The HUD is now less intrusive and should only appear if you drag a window really close to the edge. As cool as snapping can be, you don’t need to be reminded about it every time you’re a bit slow moving a window around.
Hot Corners were given better settings. For each corner you can now define whether to react on hover, on icon click, or on both.
The hot corner module is also less confusing and more discoverable than before. This allowed us to disable the top-left hot corner by default, which was often triggered by accident by people who weren’t familiar with it.
Applet Roles and Systray Icons
Previous versions of Cinnamon came with a hardcoded list of systray icons to hide. Icons such as the one for Network Manager, or Banshee were typically hidden as their functionality was already covered by the network and sound applets.
In Cinnamon 2.2, this list is gone and each applet is able to register “roles”, i.e. to tell Cinnamon which functionality they take care off, and thus, which systray icons should be hidden when they are running.
These new roles enable Cinnamon to dynamically show relevant systray icons when applets are removed, or to dynamically hide them when applets are added.
Say you remove the network applet, well… you’ll see the Network Manager GTK systray icon appear. Say you put the network applet back in the panel, the Network Manager systray icon will then disappear.
The menu applet received two mintMenu features (more will come in 2.4):
- Right-click an application and select “Uninstall” to remove it.
- Newly installed applications are now highlighted in the menu.
MPRIS and Sound Applet
Cinnamon 2.2 was given MPRIS support, so you can interact with MPRIS compatible software not only from the sound applet but also from your multimedia keys.
The sound applet can now show the track name and the cover art of the song you’re playing, in the panel itself.
It’s also possible to tell the sound applet whether to hide or to show systray icons for multimedia players.
HiDPI/Retina Display support
Cinnamon 2.2 comes with HiDPI support.
A lot of work went into this but there isn’t much to say about it… it just works well in high-resolution :)
The “wacom” plugin is back. It’s fixed, dropped its branding and is now called “Graphics Tablet”.
A11y MouseWheel Zoom
Visually impaired users will enjoy the ability to zoom in and out using Alt+mousewheel.
The magnifier needs to be activated but it no longer needs to be disabled, i.e. you can keep it running even when zooming at 1:1 and it won’t eat any CPU cycles.
Window manager improvements
You can now shade windows or change their opacity by using your mouse wheel on their titlebar. A quick roll of the mouse wheel makes your window semi-transparent so you can see what’s happening underneath without the need to tile things or to use Alt-tab. This option is available in the “Windows” module.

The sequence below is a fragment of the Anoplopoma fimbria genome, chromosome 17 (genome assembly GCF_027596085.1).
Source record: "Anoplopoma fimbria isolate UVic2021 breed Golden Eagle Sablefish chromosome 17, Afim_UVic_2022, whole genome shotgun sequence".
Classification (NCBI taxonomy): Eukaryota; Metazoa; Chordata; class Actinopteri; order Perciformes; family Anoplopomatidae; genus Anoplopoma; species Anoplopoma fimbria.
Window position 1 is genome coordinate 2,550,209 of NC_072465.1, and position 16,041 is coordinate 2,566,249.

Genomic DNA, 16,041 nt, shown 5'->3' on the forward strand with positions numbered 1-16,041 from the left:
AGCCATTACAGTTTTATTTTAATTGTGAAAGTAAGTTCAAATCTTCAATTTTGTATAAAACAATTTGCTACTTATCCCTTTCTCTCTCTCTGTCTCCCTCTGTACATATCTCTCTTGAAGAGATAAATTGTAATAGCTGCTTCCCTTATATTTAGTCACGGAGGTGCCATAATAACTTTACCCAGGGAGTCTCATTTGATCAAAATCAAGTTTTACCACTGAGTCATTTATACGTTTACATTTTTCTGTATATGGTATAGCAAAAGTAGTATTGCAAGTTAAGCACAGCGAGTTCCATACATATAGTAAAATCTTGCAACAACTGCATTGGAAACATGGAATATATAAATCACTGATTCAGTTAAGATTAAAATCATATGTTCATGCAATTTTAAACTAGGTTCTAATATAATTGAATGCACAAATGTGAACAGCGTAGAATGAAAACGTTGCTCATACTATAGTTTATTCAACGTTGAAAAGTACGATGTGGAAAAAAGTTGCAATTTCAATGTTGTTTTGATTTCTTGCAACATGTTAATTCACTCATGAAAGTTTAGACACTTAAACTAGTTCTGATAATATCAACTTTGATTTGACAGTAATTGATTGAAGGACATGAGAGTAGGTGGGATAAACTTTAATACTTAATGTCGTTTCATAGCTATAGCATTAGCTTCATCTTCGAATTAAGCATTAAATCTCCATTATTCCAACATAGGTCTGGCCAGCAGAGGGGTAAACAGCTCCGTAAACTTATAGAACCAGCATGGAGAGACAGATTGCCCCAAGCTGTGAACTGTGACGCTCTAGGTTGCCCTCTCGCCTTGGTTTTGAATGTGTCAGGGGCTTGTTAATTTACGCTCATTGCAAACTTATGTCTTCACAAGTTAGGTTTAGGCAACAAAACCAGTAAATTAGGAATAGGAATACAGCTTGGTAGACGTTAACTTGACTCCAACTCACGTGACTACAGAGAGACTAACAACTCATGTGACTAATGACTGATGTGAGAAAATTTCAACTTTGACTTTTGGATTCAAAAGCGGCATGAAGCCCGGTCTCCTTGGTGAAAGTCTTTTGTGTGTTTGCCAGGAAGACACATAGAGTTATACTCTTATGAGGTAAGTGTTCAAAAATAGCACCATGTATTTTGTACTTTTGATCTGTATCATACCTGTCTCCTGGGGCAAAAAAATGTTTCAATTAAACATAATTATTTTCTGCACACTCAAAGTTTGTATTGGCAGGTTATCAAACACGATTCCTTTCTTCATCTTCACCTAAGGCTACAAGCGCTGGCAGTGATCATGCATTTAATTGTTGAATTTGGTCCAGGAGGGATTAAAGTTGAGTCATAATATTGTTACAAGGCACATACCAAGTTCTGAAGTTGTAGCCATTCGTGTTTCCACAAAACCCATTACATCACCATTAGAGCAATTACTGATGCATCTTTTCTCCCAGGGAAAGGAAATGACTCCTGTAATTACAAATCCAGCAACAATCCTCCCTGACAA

Cinnamon 2.2 adds full support for GTK Client Side Decorations (CSD). We do urge developers though not to overuse these, as they don’t work well in other desktop environments and they don’t integrate well with other applications.
Other WM improvements
Other improvements cover:
- Alt-tabbing away from modal windows
- Shadows improvements
- Focus improvements
- Improvements to resizing tiled windows
Other improvements include:
- CJS gsettings wrapper (no more segmentation faults when an old applet queries a Cinnamon gsettings key which no longer exists… CJS intercepts the call and deals with it)
- Better integration with GNOME on the same machine (you should no longer see GNOME Control Center in Cinnamon, or Cinnamon Settings in GNOME)
- Better support for GDM (in particular for user-switching)
- Better support for Xrandr cloning
- Support for MDM fallback shutdown sequence
- New shutdown hotkey
- Configurable delay in cinnamon-session-properties
- Logout sound
- Fixed backlight/brightness support on some hardware
- Better systemd/logind support
- Better support for VLC screensaver inhibit
- Compatibility with new interfaces such as modemmanager1, upower1
- A lot of bug fixing
Linux Mint 17 features the following changes:
- lsb_release now supports a -u option to show upstream LSB information (i.e. the same LSB information you would find in Ubuntu Trusty)
- The shutdown sequence was fixed.
- Hexchat replaces Xchat as the default IRC client.
Linux Mint 17 features a superb collection of backgrounds and photographs from the following artists:
- Paul Bica
- John Baer
- Konstantin Leonov
- Matt Buck
- Andrew E. Larsen
- Pedro Ribeiro Simões
- Sayantan Chaudhuri
- Sherrie Thai
- Simon Hadleigh-Sparks
The Mint-X theme is improved with every new release. This time around it was completely revamped. It features the same feel as before but with better tints, better widgets, and more consistency between toolkits.
Linux Mint 17 features Cinnamon 2.2, MDM 1.6, a Linux kernel 3.13 and an Ubuntu 14.04 package base.
Linux Mint 17 will receive security updates until 2019.
Until 2016, future versions of Linux Mint will use the same package base as Linux Mint 17, making it trivial for people to upgrade.
Until 2016, the development team won't start working on a new base and will be fully focused on this one.